An Open Letter to Ron Johnson (R-WI)

Sen. Johnson,

I wish to express my frustration and outrage at your vote of “nay” during yesterday’s Motion to Invoke Cloture on the Motion to Proceed to S. 1723. This measure would have (according to the Wall Street Journal) imposed a 0.5% surcharge on incomes over $1 million, in order to retain or rehire teachers and first responders.

As you know, our nation’s economy is in a perilous state. The wealthiest Americans can best afford to make a small sacrifice to help the rest of us keep our footing, or get back on our feet, as the case may be. I know you are a strong believer in private-sector job growth, but from one public-sector employee to another, I urge you to reconsider the importance of the work we both do.

I am a teacher, and I can tell you that the esprit de corps of our state’s schools has never been lower during the decade I have spent in it. Right now we need visionary leaders who will resist the ephemeral and fleeting winds of televised punditry, and take a stand for the greatest good of our nation. Sadly, your vote yesterday achieved the opposite result.

Those funds — and others like them on which you will surely be voting in the coming weeks — are needed not only for struggling families in Wisconsin and elsewhere, but also for the health of our economy as a whole. Private-sector businesses require many things to expand, but more than anything they need demand. A business will not add workers to its payroll if there is no demand for its products or services, right? The $35 billion in public funds you voted against could have been a powerful boost to local economies, spurring demand and creating the climate which allows private-sector employment to expand. So even by the measurements of a narrow free-market fundamentalist view of our economy, your vote yesterday was a mistake, don’t you think?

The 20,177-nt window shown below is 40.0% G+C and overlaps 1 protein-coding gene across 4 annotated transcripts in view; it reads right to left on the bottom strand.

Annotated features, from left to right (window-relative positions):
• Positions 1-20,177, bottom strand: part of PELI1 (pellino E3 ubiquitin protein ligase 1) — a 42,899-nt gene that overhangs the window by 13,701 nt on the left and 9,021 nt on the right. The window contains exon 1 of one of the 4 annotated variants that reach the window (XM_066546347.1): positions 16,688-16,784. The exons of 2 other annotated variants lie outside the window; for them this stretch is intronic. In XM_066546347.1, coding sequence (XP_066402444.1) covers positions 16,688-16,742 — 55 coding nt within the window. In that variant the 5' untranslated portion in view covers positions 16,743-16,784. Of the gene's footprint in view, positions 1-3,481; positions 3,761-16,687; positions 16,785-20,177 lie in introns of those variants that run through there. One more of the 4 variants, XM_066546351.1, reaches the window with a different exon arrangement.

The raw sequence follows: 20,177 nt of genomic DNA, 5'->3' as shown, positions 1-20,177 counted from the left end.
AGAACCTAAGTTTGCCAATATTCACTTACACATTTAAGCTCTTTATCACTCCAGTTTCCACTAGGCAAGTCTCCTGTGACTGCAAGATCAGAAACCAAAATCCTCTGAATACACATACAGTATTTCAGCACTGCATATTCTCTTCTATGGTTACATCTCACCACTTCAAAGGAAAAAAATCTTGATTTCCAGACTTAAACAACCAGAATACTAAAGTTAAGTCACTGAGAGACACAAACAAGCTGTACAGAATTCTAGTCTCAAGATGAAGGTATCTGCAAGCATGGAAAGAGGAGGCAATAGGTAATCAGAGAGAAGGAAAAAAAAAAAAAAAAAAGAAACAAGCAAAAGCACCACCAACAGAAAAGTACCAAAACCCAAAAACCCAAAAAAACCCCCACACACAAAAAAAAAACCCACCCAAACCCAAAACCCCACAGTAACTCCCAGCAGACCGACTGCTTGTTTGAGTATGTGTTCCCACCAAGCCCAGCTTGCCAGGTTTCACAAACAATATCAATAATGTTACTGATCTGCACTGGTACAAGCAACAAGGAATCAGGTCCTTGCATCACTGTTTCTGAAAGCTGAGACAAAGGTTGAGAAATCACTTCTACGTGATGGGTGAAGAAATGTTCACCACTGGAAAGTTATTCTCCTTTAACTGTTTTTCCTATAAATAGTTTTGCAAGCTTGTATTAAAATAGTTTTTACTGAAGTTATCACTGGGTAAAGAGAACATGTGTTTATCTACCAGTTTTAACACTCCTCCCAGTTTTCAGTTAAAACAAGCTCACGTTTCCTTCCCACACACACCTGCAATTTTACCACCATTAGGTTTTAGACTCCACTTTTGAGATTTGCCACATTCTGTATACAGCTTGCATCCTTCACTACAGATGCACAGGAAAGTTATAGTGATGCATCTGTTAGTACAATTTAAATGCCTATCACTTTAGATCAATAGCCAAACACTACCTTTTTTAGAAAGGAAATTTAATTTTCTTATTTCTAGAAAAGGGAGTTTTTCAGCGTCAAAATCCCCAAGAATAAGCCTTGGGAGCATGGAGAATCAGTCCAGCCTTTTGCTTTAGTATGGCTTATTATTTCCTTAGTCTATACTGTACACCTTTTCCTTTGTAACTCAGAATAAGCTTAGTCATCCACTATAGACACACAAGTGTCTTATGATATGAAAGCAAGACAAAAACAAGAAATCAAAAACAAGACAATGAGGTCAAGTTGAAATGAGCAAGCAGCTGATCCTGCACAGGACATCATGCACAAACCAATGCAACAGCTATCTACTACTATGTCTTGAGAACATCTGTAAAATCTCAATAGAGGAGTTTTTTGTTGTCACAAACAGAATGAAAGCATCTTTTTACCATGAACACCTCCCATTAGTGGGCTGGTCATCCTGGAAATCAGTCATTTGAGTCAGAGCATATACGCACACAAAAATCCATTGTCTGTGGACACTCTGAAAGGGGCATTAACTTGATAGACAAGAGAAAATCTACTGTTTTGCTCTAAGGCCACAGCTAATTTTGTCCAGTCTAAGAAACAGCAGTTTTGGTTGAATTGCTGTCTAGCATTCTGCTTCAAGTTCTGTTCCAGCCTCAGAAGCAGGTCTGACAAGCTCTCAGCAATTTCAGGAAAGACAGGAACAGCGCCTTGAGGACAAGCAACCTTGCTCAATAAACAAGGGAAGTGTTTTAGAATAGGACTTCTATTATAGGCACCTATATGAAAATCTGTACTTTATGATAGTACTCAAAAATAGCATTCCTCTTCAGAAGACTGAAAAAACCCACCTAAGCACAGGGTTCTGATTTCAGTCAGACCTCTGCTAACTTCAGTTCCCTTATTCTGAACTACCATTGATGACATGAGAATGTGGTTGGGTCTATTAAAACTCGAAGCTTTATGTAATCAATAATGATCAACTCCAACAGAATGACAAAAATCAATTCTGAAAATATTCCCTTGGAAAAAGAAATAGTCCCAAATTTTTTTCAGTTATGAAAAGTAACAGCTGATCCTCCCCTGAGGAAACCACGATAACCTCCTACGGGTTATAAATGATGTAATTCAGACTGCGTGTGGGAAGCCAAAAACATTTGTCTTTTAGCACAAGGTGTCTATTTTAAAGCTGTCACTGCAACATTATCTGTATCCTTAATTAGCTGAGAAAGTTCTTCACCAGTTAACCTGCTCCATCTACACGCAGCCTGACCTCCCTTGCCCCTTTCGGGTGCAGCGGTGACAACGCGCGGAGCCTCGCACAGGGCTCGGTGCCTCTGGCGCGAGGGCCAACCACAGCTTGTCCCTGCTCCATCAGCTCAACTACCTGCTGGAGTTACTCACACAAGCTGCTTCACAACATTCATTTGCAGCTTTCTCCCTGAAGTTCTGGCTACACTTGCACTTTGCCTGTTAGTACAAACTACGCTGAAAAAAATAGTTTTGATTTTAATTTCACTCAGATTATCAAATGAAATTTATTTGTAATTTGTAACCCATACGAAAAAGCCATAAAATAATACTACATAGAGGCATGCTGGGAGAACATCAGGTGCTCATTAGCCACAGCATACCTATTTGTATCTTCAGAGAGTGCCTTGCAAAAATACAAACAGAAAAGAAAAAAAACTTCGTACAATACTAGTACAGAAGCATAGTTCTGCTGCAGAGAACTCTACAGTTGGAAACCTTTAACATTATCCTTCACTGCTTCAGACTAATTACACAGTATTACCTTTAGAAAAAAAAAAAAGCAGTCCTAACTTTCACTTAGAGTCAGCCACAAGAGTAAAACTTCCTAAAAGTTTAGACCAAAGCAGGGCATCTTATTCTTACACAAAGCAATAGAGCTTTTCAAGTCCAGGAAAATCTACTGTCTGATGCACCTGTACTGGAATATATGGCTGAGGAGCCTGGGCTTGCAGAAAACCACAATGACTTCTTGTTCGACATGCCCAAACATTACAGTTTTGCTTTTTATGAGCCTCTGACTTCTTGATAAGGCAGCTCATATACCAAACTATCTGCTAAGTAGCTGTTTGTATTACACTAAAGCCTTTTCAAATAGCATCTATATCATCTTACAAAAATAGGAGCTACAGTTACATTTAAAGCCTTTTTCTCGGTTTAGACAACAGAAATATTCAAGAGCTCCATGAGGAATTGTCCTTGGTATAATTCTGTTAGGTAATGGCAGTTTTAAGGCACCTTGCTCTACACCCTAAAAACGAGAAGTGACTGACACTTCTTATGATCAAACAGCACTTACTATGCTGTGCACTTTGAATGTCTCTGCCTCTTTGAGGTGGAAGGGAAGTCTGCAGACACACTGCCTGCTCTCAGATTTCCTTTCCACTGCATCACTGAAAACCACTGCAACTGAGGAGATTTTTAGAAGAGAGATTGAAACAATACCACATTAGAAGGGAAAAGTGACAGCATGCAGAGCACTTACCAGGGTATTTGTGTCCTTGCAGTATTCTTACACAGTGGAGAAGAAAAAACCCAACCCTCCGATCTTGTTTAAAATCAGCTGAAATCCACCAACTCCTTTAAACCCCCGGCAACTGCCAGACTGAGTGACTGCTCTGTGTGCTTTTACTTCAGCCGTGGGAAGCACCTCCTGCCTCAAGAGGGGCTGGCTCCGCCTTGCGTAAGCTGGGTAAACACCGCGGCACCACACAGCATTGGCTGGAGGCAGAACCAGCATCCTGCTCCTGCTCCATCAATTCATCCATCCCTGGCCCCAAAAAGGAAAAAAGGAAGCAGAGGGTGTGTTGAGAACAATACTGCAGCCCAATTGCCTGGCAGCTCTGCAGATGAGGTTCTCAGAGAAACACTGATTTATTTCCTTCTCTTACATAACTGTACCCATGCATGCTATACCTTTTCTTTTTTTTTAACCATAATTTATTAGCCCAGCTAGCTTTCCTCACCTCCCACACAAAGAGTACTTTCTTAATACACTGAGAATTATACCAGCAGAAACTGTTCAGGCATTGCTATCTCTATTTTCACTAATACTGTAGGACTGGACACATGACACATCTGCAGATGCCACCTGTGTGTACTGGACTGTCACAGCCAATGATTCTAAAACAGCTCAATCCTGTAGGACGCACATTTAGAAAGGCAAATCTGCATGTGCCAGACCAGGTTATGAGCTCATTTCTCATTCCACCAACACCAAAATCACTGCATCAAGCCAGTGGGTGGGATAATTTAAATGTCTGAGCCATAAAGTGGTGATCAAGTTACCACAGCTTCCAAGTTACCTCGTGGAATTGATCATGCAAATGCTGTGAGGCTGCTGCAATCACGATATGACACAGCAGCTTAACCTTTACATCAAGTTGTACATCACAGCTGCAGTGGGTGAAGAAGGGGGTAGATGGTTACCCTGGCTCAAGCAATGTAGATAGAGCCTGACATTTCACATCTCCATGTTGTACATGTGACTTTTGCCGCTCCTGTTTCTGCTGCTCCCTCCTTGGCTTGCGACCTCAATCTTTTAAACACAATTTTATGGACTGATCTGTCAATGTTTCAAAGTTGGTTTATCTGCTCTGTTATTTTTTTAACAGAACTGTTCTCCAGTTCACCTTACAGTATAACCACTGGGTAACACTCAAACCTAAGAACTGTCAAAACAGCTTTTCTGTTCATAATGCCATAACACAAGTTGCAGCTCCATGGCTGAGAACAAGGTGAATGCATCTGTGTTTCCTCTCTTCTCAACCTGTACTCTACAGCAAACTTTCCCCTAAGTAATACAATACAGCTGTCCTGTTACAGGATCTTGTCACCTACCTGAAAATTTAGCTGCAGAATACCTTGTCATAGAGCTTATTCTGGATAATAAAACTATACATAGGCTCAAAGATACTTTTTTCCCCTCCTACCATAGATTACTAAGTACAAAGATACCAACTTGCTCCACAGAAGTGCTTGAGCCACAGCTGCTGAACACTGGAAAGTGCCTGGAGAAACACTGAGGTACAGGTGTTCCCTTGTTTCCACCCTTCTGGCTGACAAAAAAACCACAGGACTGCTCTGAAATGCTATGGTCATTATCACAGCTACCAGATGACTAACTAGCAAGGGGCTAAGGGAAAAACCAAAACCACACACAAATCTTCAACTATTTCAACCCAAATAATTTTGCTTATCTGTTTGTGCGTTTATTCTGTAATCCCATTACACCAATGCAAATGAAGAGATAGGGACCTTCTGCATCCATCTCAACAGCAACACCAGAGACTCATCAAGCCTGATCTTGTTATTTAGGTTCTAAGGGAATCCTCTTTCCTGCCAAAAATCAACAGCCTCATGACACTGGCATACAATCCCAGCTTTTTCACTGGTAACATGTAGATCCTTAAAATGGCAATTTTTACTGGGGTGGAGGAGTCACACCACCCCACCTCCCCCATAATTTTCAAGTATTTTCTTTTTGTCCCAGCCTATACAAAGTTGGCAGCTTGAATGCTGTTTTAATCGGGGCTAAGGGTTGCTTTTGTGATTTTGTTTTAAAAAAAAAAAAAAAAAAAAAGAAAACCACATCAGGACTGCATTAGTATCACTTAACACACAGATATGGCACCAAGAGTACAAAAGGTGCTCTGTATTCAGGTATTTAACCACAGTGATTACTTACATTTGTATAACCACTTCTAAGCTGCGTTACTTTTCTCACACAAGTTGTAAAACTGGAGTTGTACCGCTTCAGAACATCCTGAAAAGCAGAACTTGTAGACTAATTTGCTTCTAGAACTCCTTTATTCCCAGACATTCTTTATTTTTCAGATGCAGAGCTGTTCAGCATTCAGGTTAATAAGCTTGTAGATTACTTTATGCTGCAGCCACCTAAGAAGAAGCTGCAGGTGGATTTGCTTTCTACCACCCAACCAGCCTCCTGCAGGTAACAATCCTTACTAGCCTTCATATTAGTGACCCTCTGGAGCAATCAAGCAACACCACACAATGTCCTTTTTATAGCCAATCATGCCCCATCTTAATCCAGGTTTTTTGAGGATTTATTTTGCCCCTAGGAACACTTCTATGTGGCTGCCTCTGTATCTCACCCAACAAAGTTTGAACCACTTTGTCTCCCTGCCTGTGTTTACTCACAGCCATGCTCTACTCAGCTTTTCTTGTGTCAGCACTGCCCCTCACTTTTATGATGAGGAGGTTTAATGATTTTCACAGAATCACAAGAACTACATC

I encourage you to revisit your thinking on these matters. Please resist the rabid influence of Grover Norquist and other narrow-minded ideologues who put an abstracted and unrealistic premium on stagnant tax rates. Instead, consider the health of our nation’s economy from multiple perspectives, and cast future votes with an eye toward economic justice, wisely targeted government spending, and support for those who need it most. (Hint: Those making over $1 million are not included in that group.)

Thank you for your time and attention to this matter. I look forward to hearing from you.

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